Friday, 31 October 2014

Warning Signs and Portents.

This is a woefully inadequate brief summary of the events leading up to 1914, a subject on which billions of scholarly words have been written from a vast range of perspectives. It helped me, though, to get my head around a sequence of linked but disparate historical moments

1. Warning Signs and Portents.
The balance of power in 18th and 19th Century Europe was held by the great powers: Russia; Prussia; France; Britain; and Austro-Hungarian (Habsburg) empires. To the East the Ottoman empire covered much of Eastern Europe (Rumania, Bulgaria, Greece, Turkey, then Asia Minor extending to the middle east. 
  • Multiple small European states especially prior to the unification of Italy after Napoleonic wars; and of Germany by Bismarck later in 19th century.
  • Creation of Germany as a super power - especially after the 1870 Franco-Prussian war, which weakened France - led to a change in the equations of power, with a rising, ambitious Germany as the greatest new influence. Other changes, tensions and hotspots:
  •  Gradual weakening and eventual crumbling of Ottoman empire creating instability in the east
  • Weakening of the Austro-Hungarian empire, with Hungary wishing to be free of Habsburg rule
  • Ethnic and nationalist tensions in the Balkans, with Serbia in particular wishing to be independent of Austria-Hungary. Balkan league v Ottomans; 1st  Balkan War 1912; 2nd Balkan War 1913
  • Developing alliance between Russia and France (traditionally enemies viz 1812) as balance to ‘central’ European power of  Germany / Austria
  • Developing entent cordiale (1906) between Britain and France, traditionally enemies.
  • Global power of the British Fleet unchallenged since Trafalgar 1805 envied by many, but particularly by Germany
The Agadir crisis of July/August 1911 was the first diplomatic incident with flexing of muscles by Germany to test out France’s resolve re empire in Africa and supremacy on the sea. Agadir is a small port on the Atlantic coast of North Africa. German ships put in there, and high ranking Germans visited triumphantly. Lots of diplomatic activity calmed things down, but people looked seriously at likely military aspects of a war between the great powers. Agadir ended in November 1911, with the usual imperialists' carve-up, and self protection, but it made people think seriously about how war would impact.  Churchill’s (WSC) memo at the time on likely 20 day and 40 day positions of opposing forces in Europe proved remarkably accurate when it actually transpired in 1914.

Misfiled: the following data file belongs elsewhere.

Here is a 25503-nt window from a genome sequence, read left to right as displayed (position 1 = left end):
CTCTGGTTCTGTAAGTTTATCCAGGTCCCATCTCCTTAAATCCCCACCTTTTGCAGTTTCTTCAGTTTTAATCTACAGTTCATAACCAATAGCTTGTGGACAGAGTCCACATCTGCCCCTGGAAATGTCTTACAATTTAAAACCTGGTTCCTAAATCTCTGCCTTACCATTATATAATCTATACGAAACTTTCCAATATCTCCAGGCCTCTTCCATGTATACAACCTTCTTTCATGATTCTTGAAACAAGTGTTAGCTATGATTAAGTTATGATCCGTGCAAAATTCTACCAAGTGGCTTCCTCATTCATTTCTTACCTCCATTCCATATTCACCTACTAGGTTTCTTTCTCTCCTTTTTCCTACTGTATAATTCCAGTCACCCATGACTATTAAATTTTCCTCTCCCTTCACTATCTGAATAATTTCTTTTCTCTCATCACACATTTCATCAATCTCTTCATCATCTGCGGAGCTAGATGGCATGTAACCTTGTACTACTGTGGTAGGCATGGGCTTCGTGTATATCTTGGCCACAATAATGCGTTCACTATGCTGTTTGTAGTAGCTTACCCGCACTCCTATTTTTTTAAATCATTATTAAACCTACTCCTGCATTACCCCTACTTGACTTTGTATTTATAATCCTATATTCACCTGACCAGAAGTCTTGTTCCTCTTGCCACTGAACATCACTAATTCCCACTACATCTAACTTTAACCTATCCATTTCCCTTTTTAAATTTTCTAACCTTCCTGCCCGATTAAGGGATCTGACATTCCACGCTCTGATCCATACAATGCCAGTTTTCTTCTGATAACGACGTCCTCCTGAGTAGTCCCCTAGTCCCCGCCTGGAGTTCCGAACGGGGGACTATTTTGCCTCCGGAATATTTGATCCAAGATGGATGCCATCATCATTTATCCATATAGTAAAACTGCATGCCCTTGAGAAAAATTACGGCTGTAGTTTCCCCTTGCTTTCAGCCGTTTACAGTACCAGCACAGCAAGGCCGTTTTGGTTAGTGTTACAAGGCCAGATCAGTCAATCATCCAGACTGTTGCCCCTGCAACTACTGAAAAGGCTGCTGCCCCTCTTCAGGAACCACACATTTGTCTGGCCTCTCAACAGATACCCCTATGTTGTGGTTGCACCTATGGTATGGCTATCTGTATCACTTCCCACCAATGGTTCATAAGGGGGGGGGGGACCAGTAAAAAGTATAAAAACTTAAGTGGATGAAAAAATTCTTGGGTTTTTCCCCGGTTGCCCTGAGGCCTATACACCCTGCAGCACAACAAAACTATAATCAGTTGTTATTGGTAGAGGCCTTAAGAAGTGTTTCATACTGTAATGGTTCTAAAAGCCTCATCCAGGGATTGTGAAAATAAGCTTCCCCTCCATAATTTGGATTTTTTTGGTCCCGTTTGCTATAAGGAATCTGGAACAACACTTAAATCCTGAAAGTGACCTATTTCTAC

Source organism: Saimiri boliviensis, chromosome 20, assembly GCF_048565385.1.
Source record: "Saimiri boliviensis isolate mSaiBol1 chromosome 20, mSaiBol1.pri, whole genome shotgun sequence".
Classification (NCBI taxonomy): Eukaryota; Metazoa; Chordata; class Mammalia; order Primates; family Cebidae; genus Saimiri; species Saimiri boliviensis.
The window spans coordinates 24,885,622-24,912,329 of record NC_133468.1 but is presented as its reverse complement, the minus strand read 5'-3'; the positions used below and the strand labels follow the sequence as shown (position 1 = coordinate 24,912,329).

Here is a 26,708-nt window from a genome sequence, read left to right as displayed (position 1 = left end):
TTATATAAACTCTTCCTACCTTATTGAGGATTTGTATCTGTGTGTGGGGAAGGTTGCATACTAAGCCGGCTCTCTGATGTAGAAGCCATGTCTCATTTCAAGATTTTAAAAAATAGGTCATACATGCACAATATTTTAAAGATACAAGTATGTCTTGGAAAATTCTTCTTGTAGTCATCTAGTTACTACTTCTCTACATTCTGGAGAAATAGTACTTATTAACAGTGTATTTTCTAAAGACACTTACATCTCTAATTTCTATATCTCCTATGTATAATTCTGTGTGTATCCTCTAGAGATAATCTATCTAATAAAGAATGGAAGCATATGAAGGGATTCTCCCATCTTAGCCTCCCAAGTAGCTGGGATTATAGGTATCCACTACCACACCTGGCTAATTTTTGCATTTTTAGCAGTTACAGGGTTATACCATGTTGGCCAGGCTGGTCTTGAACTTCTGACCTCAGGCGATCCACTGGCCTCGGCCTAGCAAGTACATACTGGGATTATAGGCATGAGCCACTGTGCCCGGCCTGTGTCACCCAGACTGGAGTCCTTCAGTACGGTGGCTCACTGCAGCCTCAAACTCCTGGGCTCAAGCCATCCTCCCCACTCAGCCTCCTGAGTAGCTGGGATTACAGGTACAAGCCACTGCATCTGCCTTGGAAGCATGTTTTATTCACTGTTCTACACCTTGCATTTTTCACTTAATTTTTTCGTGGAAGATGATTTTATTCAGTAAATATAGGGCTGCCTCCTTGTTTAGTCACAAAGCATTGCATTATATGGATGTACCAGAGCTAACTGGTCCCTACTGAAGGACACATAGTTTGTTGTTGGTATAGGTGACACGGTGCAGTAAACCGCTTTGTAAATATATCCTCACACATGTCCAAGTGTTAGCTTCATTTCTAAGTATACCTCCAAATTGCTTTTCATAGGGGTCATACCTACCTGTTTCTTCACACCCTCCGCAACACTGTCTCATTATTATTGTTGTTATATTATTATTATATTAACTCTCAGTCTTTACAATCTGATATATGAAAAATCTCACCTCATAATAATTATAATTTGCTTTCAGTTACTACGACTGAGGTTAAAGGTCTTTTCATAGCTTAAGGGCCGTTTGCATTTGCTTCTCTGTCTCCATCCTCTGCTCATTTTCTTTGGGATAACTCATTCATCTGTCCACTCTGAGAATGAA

In 1908-09 Kaiser Wilhelm II (KW2) and Austrian Crown Prince Franz Ferdinand became close friends, mainly because KW2 was very friendly and welcoming to FF’s wife, the Countess Chotek, who was ostracized and unpopular in Austrian high society.
FF held power in the AH empire from around 1890, though his elderly uncle, Franz Joseph was the emperor. In 1906 FF appointed Conrad von Hotzendorf to modernize the Austrian army. They pursued war with four natural enemies: Italy, Rumania, Russia and Serbia. The strategy was to take them on one at a time. WSC said of von Hotzendorf “he dwelt year after year at the very centre of Europe’s powder magazine, in special charge of the detonators”.

From 1909,  Sukhomlinov was Russian minister for war. He made huge improvements following disastrous defeats in Manchuria in 1908, but in 1915 was scapegoated for defeats and was imprisoned for life, until rescued by Lenin after the Revolution in 1917. Sagonov was the influential Foreign Minister 
In France, Joffre came to power as Vice-President for war in July 1911.

In December 1913, Russia unsheathed its diplomatic sabres again when General Otto Liman von Sanders took command of a Turkish army corps in Constantinople. But the Ottoman navy already employed a British admiral, Arthur Limpus. Neither France nor Britain felt very much alarmed.

Contents Page

The Great War – 100 Years On
Notes, maps and trips
 Part 1 - 1914

Sean Hilton


  1.   Warning signs and portents
        Agadir 1911